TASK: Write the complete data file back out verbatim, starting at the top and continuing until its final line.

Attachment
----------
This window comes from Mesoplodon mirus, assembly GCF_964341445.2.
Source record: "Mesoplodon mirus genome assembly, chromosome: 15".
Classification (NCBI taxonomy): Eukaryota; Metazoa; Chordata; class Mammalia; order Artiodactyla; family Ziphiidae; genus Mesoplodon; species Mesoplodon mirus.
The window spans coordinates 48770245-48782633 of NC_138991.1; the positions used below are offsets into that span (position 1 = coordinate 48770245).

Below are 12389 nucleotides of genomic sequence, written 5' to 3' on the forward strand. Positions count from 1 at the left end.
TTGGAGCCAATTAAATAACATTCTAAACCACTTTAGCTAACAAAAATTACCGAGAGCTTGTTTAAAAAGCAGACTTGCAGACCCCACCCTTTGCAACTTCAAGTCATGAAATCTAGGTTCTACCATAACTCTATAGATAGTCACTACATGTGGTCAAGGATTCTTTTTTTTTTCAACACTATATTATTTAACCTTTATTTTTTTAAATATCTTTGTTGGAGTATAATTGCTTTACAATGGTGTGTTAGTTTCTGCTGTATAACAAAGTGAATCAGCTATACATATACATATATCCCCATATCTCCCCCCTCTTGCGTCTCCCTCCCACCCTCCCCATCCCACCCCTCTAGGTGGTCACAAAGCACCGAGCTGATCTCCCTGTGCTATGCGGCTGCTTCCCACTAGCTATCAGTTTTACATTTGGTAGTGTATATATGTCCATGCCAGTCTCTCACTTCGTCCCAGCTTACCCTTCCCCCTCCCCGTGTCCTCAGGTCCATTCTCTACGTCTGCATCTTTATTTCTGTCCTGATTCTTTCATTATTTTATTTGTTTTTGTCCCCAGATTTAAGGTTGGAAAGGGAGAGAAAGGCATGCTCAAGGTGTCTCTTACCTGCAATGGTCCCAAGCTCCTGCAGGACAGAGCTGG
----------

This window comes from Mesoplodon mirus, assembly GCF_964341445.2.
Source record: "Mesoplodon mirus genome assembly, chromosome: 15".
Classification (NCBI taxonomy): Eukaryota; Metazoa; Chordata; class Mammalia; order Artiodactyla; family Ziphiidae; genus Mesoplodon; species Mesoplodon mirus.
The window spans coordinates 48770245-48782633 of NC_138991.1; the positions used below are offsets into that span (position 1 = coordinate 48770245).

Below are 12389 nucleotides of genomic sequence, written 5' to 3' on the forward strand. Positions count from 1 at the left end.
TTGGAGCCAATTAAATAACATTCTAAACCACTTTAGCTAACAAAAATTACCGAGAGCTTGTTTAAAAAGCAGACTTGCAGACCCCACCCTTTGCAACTTCAAGTCATGAAATCTAGGTTCTACCATAACTCTATAGATAGTCACTACATGTGGTCAAGGATTCTTTTTTTTTTCAACACTATATTATTTAACCTTTATTTTTTTAAATATCTTTGTTGGAGTATAATTGCTTTACAATGGTGTGTTAGTTTCTGCTGTATAACAAAGTGAATCAGCTATACATATACATATATCCCCATATCTCCCCCCTCTTGCGTCTCCCTCCCACCCTCCCCATCCCACCCCTCTAGGTGGTCACAAAGCACCGAGCTGATCTCCCTGTGCTATGCGGCTGCTTCCCACTAGCTATCAGTTTTACATTTGGTAGTGTATATATGTCCATGCCAGTCTCTCACTTCGTCCCAGCTTACCCTTCCCCCTCCCCGTGTCCTCAGGTCCATTCTCTACGTCTGCATCTTTATTTCTGTCCTGATTCTTTCATTATTTTATTTGTTTTTGTCCCCAGATTTAAGGTTGGAAAGGGAGAGAAAGGCATGCTCAAGGTGTCTCTTACCTGCAATGGTCCCAAGCTCCTGCAGGACAGAGCTGG